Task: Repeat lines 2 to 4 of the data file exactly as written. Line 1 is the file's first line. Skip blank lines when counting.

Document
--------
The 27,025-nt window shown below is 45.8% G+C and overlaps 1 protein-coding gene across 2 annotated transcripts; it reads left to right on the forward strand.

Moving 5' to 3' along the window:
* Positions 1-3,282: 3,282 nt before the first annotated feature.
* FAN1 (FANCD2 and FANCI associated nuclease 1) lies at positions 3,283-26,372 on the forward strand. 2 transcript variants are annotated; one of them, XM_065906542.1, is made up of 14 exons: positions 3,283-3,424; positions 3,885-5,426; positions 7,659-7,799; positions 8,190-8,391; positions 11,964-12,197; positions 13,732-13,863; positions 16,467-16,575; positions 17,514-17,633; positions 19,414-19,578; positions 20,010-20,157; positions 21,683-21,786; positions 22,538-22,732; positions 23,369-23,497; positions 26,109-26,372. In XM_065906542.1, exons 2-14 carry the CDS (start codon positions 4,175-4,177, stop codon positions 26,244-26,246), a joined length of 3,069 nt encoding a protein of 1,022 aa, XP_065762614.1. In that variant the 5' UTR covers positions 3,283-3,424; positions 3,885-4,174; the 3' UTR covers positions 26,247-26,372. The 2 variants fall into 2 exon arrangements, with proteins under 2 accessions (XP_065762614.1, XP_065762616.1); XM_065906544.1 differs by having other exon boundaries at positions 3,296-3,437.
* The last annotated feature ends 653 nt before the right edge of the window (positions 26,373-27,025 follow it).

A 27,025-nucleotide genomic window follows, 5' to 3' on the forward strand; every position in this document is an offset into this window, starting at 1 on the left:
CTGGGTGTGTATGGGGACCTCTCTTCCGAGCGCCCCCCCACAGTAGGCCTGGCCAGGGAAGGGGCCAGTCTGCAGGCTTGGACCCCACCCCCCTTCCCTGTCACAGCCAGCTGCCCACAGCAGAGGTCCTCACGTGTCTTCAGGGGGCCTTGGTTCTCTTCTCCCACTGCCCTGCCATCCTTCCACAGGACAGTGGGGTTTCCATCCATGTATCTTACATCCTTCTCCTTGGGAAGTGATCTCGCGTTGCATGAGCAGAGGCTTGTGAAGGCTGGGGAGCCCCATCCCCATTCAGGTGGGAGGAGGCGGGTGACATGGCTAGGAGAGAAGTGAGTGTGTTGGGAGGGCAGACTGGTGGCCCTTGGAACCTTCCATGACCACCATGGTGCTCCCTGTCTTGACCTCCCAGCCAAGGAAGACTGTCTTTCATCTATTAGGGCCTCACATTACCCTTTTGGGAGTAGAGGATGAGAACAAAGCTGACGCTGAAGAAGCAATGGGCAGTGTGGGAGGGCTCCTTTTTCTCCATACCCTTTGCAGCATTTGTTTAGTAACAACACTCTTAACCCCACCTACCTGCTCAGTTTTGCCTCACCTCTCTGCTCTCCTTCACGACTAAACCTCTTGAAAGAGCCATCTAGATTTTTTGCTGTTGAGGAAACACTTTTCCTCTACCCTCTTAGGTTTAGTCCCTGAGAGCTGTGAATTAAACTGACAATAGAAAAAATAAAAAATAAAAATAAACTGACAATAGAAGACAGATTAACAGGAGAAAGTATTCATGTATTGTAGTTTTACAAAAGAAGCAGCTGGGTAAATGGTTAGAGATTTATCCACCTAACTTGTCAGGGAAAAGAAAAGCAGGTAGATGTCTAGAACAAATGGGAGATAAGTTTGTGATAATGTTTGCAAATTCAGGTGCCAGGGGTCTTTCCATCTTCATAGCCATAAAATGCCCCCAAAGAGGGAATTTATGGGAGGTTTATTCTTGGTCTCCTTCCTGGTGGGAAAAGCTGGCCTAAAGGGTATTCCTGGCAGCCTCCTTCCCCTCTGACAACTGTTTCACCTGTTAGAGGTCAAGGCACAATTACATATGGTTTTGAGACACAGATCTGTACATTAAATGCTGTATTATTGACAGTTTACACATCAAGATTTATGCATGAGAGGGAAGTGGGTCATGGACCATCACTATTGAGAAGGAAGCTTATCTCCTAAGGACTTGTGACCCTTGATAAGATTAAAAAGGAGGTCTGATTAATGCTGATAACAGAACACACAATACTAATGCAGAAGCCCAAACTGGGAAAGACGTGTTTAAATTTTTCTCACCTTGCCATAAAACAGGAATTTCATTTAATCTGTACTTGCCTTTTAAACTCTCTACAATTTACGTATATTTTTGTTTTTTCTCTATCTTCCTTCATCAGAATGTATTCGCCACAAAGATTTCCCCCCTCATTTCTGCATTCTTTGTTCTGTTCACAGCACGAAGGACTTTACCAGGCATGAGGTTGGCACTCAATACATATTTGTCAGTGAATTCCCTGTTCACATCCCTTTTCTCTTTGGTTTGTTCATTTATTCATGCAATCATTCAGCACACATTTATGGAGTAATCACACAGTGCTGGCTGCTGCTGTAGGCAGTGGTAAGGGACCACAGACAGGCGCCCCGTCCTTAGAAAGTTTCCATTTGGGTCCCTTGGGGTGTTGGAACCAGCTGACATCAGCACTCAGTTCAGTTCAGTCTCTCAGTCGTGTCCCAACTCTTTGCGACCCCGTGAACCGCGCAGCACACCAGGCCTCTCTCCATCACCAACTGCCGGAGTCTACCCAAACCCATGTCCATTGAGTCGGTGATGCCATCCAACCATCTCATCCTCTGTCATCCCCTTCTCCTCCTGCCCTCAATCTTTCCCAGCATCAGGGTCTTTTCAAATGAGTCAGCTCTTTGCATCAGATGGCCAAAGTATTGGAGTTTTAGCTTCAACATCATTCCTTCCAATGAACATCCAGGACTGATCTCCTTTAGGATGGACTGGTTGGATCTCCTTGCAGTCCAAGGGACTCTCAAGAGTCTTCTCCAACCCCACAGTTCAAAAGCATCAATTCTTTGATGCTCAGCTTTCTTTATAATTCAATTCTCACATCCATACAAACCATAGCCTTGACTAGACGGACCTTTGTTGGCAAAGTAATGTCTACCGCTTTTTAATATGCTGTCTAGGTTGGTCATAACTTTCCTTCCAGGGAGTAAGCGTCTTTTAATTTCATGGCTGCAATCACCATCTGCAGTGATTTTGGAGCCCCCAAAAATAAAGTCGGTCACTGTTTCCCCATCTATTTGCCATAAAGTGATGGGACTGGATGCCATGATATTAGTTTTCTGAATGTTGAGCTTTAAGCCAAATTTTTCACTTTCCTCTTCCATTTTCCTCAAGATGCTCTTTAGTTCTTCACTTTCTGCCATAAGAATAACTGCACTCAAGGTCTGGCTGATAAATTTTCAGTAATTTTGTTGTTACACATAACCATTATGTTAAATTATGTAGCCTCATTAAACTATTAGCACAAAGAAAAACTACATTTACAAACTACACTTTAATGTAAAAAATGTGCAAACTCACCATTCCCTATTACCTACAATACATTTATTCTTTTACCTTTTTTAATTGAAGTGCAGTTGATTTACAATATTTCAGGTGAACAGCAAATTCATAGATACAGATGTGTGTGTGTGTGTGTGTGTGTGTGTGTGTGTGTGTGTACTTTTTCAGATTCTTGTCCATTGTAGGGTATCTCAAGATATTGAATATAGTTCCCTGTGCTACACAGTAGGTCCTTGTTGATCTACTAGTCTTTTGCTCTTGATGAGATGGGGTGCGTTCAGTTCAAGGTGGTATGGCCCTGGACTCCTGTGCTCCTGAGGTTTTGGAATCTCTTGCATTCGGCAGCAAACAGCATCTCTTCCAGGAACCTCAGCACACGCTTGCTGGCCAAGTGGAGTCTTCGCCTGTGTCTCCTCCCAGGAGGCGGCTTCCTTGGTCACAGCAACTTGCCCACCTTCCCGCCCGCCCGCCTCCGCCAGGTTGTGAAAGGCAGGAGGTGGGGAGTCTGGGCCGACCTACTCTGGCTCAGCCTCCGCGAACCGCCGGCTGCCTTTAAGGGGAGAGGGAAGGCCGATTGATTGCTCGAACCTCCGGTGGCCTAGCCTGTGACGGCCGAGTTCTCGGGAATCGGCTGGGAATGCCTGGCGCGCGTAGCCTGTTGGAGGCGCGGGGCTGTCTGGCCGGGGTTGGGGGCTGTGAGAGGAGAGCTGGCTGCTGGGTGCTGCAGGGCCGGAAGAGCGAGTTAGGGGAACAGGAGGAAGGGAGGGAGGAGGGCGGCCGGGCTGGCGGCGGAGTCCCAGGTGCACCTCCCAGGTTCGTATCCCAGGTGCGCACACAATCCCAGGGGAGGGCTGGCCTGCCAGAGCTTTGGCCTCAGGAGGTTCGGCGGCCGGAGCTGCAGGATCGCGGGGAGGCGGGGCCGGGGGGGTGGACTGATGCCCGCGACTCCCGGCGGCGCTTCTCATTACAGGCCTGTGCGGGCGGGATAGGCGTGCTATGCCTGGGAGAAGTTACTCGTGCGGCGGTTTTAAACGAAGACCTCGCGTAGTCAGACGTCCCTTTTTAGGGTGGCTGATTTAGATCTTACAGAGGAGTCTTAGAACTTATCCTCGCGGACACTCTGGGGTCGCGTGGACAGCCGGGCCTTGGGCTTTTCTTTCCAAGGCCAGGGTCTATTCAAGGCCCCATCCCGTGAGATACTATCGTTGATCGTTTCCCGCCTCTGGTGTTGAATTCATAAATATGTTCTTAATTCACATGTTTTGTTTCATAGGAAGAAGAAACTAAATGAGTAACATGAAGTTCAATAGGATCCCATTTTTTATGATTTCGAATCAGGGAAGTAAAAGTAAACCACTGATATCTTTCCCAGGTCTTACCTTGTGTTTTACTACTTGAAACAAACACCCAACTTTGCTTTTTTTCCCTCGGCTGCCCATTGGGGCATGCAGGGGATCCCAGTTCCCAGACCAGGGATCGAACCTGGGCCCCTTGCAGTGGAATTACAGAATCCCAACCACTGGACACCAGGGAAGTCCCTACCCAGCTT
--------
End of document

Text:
Moving 5' to 3' along the window:
* Positions 1-3,282: 3,282 nt before the first annotated feature.
* FAN1 (FANCD2 and FANCI associated nuclease 1) lies at positions 3,283-26,372 on the forward strand. 2 transcript variants are annotated; one of them, XM_065906542.1, is made up of 14 exons: positions 3,283-3,424; positions 3,885-5,426; positions 7,659-7,799; positions 8,190-8,391; positions 11,964-12,197; positions 13,732-13,863; positions 16,467-16,575; positions 17,514-17,633; positions 19,414-19,578; positions 20,010-20,157; positions 21,683-21,786; positions 22,538-22,732; positions 23,369-23,497; positions 26,109-26,372. In XM_065906542.1, exons 2-14 carry the CDS (start codon positions 4,175-4,177, stop codon positions 26,244-26,246), a joined length of 3,069 nt encoding a protein of 1,022 aa, XP_065762614.1. In that variant the 5' UTR covers positions 3,283-3,424; positions 3,885-4,174; the 3' UTR covers positions 26,247-26,372. The 2 variants fall into 2 exon arrangements, with proteins under 2 accessions (XP_065762614.1, XP_065762616.1); XM_065906544.1 differs by having other exon boundaries at positions 3,296-3,437.